Price recovery of a stock amid the coronavirus fear doesn't necessarily mean it's a worthy investment. Study each company carefully before taking your bets
06-May-2020 •Rajan Gulati
In the world of investments, stock prices have ideally followed the earning growth of companies over the years. Hence, now with every sector getting affected by the Covid-19-led lockdown, the earnings forecast for almost all companies has been reset and correspondingly, the prices have fallen. Out of the list of about 756 companies (market cap> Rs 500 crore) that we have analysed, more than 90 per cent of them have reported negative stock price return over the last three months.
Nevertheless, the remaining companies represent the case where stock prices have given positive returns over the last three months. Riding on a growth trajectory before the lockdown, most of these companies belong to relatively less-affected sectors like pharma, FMCG and others and have strong balance sheets. But within this list, there are some companies that are not growing (three-year sales growth<5 per cent, three-year net profit growth<15 per cent) yet their stock prices haven't corrected much. In fact, some of them have witnessed an increase in their stock prices (three-month price return> -10 per cent).
No doubt, it goes against the general principle of investing. So, to gain more insights, we delved deep into them. The resilience of these stocks are primarily because of two reasons:
Also, in our list below all the companies (with one exception) had a debt-to-equity ratio of less than one as of September 2019 in their balance sheet, thereby depicting the relative strength of their balance sheet.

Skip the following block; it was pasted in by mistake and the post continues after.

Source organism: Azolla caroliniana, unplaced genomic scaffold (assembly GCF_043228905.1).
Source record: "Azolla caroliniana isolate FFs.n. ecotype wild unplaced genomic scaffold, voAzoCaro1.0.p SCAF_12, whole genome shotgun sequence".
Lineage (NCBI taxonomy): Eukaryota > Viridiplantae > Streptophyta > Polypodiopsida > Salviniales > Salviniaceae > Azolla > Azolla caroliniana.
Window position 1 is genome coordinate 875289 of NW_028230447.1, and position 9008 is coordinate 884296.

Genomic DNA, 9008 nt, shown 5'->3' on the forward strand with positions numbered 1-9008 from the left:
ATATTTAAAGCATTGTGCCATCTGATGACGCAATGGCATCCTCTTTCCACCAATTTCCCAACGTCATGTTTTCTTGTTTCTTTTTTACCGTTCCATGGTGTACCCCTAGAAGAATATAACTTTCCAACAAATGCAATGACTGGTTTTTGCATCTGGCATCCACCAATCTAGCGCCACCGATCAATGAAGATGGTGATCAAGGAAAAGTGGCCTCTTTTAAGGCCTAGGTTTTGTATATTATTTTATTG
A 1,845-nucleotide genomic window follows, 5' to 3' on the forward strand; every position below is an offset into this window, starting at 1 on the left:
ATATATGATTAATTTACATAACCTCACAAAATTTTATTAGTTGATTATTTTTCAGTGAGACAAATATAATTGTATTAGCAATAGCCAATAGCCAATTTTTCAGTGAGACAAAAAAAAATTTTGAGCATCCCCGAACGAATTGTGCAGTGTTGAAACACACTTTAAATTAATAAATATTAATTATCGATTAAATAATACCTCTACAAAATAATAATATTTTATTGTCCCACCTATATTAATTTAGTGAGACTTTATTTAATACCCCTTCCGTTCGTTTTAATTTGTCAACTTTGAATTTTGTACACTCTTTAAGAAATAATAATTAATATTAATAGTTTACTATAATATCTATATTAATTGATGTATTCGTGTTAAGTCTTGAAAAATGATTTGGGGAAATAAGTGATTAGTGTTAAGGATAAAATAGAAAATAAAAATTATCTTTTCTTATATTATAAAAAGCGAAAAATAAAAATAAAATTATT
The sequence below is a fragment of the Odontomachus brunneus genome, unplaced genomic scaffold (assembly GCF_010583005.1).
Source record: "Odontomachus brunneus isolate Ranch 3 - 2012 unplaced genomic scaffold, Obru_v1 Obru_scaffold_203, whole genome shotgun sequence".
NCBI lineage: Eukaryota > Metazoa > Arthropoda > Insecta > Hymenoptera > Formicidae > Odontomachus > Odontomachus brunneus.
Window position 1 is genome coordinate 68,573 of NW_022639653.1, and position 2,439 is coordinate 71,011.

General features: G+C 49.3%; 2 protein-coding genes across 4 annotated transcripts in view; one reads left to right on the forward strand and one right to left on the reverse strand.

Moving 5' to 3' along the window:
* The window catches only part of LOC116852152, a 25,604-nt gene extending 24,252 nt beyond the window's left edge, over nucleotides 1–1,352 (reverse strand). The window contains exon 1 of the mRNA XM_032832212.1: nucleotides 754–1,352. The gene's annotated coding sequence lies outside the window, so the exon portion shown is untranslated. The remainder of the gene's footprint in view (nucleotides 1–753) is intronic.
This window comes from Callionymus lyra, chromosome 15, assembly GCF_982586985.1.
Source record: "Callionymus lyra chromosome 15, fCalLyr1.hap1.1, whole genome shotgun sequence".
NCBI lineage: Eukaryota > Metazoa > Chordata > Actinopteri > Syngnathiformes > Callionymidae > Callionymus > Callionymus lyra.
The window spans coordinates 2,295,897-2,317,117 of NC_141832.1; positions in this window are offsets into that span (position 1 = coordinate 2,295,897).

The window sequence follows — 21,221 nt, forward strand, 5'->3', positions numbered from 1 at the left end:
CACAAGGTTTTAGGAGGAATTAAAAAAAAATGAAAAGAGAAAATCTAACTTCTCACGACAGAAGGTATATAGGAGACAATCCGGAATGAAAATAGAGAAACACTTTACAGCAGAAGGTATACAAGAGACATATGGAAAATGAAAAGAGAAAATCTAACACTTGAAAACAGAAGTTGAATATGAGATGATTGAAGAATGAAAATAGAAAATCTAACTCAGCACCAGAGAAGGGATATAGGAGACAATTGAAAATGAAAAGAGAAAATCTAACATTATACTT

For example, stocks like Lupin and Colgate have seen their sales growth slowing down. For Colgate, intense competition and slow product launches have resulted in subdued sales growth. Although the company's sales are going on as it produces essential products, lower capacity utilisation, owing to labour and supply chain woes and an ongoing shift towards lower branded products are likely to leave an impact on the revenue. Despite all these, the stock has recovered completely after falling by more than 25 per cent during the last three months. Investors have leapt at FMCG stocks.
Another case in point is Airtel. In the telecom sector, the entry of Jio has led to the pricing falling. Consequently, it has resulted in the consolidation of the sector, with just virtually two players remaining (as the survival of Vodafone is still a question). Although Airtel's sales and profit have been declining, the sector is bound to see a turnaround. Recent tariff hikes are likely to spur its earnings. Moreover, coronavirus has led to more data consumption.
So, the bottom line is that the business of possibly every company will be hit, owing to the coronavirus-led lockdown. But despite that, many companies are currently trading at their pre-corona valuations. One should separate the wheat from the chaff, consider the long-term prospects of a business and then only, invest in it.